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Division of Marketing and Development
Florida Department of Agriculture and Consumer Services
Mayo Building, M-9
407 South Calhoun Street
Tallahassee, FL 32399-0800
(850) 617-7300

Florida Department of Agriculture and Consumer Services
Adam H. Putnam, Commissioner


Foresters may spend one day in the laboratory and the next in the field. Some days they speak with executives in board rooms and other days they talk with tree farmers. Therefore, foresters must be highly trained technically, but they must also be good communicators. They must see themselves as stewards of forest resources and must be able to convince others that forests are vital to the welfare of humanity.

Our forests are owned and managed by a wide range of individuals, private organizations, and public agencies. Foresters may manage timberlands for private industry or may scout out and buy timber from other landowners for their companies. Some foresters are private consultants who advise landowners on the multiple-use management of their timberlands. Many work in management, administration, or research for public agencies such as the U.S. Forest Service.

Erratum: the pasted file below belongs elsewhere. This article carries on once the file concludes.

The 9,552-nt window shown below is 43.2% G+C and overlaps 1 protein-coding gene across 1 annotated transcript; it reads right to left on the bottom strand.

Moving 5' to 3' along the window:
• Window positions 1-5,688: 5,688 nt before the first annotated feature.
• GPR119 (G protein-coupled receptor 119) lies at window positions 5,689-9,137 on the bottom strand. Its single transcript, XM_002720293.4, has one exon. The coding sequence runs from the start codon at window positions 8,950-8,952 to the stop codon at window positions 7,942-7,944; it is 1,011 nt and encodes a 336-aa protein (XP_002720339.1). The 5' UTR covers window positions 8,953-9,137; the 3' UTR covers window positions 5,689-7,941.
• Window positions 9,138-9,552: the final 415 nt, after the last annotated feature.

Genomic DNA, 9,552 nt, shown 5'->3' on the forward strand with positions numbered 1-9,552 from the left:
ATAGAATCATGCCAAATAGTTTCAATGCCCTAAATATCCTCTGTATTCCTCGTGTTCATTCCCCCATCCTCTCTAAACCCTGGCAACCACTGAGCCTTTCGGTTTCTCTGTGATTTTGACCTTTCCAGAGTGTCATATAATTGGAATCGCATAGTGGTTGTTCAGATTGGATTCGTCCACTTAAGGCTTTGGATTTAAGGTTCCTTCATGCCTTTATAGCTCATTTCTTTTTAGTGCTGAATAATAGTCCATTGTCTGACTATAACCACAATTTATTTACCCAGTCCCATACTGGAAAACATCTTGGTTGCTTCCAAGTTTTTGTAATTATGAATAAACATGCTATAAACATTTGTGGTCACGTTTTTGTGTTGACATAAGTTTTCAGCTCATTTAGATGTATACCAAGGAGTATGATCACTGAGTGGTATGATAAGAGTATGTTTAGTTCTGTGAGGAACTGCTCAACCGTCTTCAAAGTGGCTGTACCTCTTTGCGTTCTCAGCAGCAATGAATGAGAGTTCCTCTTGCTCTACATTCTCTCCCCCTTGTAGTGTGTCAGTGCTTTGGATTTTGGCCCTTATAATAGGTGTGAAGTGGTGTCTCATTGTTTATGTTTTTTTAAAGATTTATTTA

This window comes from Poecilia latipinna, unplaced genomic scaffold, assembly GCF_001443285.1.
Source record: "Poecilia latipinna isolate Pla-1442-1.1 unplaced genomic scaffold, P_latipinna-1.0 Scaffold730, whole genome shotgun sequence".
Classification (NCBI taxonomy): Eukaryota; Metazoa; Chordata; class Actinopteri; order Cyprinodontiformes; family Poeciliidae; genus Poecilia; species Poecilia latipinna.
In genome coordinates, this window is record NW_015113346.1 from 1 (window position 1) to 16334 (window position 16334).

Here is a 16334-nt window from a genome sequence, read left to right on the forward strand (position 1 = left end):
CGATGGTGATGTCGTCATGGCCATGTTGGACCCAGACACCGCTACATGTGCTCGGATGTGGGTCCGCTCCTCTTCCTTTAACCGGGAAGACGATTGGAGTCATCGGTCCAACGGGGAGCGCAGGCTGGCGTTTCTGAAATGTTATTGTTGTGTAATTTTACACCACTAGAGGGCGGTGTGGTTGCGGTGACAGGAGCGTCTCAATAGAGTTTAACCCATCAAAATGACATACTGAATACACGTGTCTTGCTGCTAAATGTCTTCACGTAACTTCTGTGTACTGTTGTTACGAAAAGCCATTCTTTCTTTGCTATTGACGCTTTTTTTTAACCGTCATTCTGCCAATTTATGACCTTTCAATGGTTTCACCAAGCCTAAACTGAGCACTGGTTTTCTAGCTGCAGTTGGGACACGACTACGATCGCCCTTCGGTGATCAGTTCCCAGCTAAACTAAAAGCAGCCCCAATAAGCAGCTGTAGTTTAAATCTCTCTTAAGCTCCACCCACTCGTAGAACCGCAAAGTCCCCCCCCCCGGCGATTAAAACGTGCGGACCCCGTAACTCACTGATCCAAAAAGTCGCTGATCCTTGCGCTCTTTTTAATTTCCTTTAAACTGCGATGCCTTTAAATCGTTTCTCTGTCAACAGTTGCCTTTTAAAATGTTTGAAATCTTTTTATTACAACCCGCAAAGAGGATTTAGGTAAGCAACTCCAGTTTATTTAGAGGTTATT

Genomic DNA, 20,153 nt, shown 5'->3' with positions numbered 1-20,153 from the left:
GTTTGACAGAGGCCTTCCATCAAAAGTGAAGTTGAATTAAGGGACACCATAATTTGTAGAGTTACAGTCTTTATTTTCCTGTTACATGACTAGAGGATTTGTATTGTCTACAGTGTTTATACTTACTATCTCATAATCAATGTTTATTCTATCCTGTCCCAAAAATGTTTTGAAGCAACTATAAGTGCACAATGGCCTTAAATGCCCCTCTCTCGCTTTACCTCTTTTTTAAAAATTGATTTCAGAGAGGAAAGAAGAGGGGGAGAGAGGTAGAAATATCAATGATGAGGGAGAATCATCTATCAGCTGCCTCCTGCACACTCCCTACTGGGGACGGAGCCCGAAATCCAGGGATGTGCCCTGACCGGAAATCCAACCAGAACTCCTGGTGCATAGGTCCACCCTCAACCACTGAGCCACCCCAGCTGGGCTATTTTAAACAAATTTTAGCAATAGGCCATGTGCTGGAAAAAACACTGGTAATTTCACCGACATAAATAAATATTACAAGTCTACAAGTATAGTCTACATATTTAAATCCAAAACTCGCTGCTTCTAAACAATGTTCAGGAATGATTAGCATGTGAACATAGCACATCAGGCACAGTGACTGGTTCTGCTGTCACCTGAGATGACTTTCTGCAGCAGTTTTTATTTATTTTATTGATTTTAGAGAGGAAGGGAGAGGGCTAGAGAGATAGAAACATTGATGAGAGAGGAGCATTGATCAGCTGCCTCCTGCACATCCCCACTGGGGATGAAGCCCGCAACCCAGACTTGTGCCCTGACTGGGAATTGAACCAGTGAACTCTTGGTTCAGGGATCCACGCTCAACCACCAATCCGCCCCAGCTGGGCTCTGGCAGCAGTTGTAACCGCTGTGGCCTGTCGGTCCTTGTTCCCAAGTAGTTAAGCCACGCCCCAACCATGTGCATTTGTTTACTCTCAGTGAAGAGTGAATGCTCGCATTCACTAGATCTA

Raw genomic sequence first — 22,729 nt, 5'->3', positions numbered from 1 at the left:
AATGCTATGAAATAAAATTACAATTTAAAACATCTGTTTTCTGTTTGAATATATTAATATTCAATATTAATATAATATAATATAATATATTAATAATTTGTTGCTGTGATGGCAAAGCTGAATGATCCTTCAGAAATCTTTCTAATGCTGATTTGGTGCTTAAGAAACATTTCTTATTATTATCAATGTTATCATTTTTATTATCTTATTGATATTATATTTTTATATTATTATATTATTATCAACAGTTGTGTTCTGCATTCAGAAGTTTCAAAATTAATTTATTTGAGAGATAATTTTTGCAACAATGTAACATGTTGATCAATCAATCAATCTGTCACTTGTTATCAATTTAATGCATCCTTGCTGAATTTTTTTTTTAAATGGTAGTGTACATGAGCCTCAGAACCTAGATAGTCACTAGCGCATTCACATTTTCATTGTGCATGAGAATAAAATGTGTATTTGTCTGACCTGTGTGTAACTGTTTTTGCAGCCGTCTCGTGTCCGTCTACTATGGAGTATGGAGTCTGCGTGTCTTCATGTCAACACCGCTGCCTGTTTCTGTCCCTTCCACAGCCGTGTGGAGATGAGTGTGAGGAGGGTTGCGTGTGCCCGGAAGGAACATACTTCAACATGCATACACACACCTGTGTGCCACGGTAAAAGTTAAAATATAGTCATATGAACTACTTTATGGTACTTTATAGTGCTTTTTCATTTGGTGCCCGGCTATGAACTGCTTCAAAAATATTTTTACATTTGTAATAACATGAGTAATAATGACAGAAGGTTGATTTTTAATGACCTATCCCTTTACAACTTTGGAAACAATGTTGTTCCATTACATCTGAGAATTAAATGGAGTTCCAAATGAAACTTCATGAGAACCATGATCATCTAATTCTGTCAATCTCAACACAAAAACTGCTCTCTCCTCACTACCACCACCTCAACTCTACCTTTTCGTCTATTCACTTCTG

Foresters have long-range views on environmental issues. They should be able to visualize a forest's development over many years. They must understand natural history and forest ecology. Basic college courses you should take to become a forester include: biology, chemistry, physics, mathematics, engineering, economics, communications, and computer science. You will also take professional courses in forest biology, forest resource measurement, forest management, and forest policy, and administration. There are over 40 accredited forestry programs in the United States.

In high school, take four years each of mathematics and English. Also take courses in biology, chemistry, and physics.

-- Fred B. Knight, University of Maine

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